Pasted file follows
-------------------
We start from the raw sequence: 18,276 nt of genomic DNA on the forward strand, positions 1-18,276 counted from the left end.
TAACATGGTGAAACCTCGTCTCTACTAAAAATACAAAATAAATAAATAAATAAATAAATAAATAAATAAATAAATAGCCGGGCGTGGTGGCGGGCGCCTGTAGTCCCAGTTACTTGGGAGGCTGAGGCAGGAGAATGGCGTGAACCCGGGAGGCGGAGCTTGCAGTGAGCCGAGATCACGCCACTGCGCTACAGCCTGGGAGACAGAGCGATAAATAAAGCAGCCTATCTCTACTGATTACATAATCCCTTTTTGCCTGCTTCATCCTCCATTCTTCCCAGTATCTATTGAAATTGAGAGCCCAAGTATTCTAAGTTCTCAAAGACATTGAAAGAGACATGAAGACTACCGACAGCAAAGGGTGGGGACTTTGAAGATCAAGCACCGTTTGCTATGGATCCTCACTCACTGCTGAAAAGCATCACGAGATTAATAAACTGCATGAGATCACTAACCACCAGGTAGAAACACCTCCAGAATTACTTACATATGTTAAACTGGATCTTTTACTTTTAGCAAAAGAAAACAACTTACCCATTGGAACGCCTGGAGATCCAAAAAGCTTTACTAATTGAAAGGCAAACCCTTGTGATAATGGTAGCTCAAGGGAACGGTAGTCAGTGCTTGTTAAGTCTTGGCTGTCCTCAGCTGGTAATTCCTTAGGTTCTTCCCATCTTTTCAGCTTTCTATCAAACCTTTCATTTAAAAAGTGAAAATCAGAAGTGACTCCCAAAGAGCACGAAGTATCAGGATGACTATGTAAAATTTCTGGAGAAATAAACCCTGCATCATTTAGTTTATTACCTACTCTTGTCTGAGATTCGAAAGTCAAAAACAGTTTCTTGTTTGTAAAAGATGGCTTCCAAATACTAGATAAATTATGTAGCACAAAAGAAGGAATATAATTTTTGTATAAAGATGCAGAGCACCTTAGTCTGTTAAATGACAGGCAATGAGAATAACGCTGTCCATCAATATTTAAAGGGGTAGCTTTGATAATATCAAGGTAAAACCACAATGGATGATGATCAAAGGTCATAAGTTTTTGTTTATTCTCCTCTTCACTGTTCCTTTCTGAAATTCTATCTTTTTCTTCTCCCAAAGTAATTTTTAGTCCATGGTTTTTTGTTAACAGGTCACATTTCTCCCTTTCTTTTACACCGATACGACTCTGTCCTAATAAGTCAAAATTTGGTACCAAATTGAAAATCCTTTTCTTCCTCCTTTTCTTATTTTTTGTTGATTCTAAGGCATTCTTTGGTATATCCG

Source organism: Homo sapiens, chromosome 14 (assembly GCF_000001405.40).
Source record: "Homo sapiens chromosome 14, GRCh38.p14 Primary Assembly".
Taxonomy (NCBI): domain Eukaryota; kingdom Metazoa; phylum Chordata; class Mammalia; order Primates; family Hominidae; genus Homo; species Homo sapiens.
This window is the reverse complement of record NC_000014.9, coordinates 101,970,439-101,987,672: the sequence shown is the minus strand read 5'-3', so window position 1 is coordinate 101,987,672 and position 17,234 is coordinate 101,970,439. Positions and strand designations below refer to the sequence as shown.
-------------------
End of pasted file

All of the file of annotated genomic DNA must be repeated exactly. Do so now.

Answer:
We start from the raw sequence: 18,276 nt of genomic DNA on the forward strand, positions 1-18,276 counted from the left end.
TAACATGGTGAAACCTCGTCTCTACTAAAAATACAAAATAAATAAATAAATAAATAAATAAATAAATAAATAAATAGCCGGGCGTGGTGGCGGGCGCCTGTAGTCCCAGTTACTTGGGAGGCTGAGGCAGGAGAATGGCGTGAACCCGGGAGGCGGAGCTTGCAGTGAGCCGAGATCACGCCACTGCGCTACAGCCTGGGAGACAGAGCGATAAATAAAGCAGCCTATCTCTACTGATTACATAATCCCTTTTTGCCTGCTTCATCCTCCATTCTTCCCAGTATCTATTGAAATTGAGAGCCCAAGTATTCTAAGTTCTCAAAGACATTGAAAGAGACATGAAGACTACCGACAGCAAAGGGTGGGGACTTTGAAGATCAAGCACCGTTTGCTATGGATCCTCACTCACTGCTGAAAAGCATCACGAGATTAATAAACTGCATGAGATCACTAACCACCAGGTAGAAACACCTCCAGAATTACTTACATATGTTAAACTGGATCTTTTACTTTTAGCAAAAGAAAACAACTTACCCATTGGAACGCCTGGAGATCCAAAAAGCTTTACTAATTGAAAGGCAAACCCTTGTGATAATGGTAGCTCAAGGGAACGGTAGTCAGTGCTTGTTAAGTCTTGGCTGTCCTCAGCTGGTAATTCCTTAGGTTCTTCCCATCTTTTCAGCTTTCTATCAAACCTTTCATTTAAAAAGTGAAAATCAGAAGTGACTCCCAAAGAGCACGAAGTATCAGGATGACTATGTAAAATTTCTGGAGAAATAAACCCTGCATCATTTAGTTTATTACCTACTCTTGTCTGAGATTCGAAAGTCAAAAACAGTTTCTTGTTTGTAAAAGATGGCTTCCAAATACTAGATAAATTATGTAGCACAAAAGAAGGAATATAATTTTTGTATAAAGATGCAGAGCACCTTAGTCTGTTAAATGACAGGCAATGAGAATAACGCTGTCCATCAATATTTAAAGGGGTAGCTTTGATAATATCAAGGTAAAACCACAATGGATGATGATCAAAGGTCATAAGTTTTTGTTTATTCTCCTCTTCACTGTTCCTTTCTGAAATTCTATCTTTTTCTTCTCCCAAAGTAATTTTTAGTCCATGGTTTTTTGTTAACAGGTCACATTTCTCCCTTTCTTTTACACCGATACGACTCTGTCCTAATAAGTCAAAATTTGGTACCAAATTGAAAATCCTTTTCTTCCTCCTTTTCTTATTTTTTGTTGATTCTAAGGCATTCTTTGGTATATCCG

Source organism: Homo sapiens, chromosome 14 (assembly GCF_000001405.40).
Source record: "Homo sapiens chromosome 14, GRCh38.p14 Primary Assembly".
Taxonomy (NCBI): domain Eukaryota; kingdom Metazoa; phylum Chordata; class Mammalia; order Primates; family Hominidae; genus Homo; species Homo sapiens.
This window is the reverse complement of record NC_000014.9, coordinates 101,970,439-101,987,672: the sequence shown is the minus strand read 5'-3', so window position 1 is coordinate 101,987,672 and position 17,234 is coordinate 101,970,439. Positions and strand designations below refer to the sequence as shown.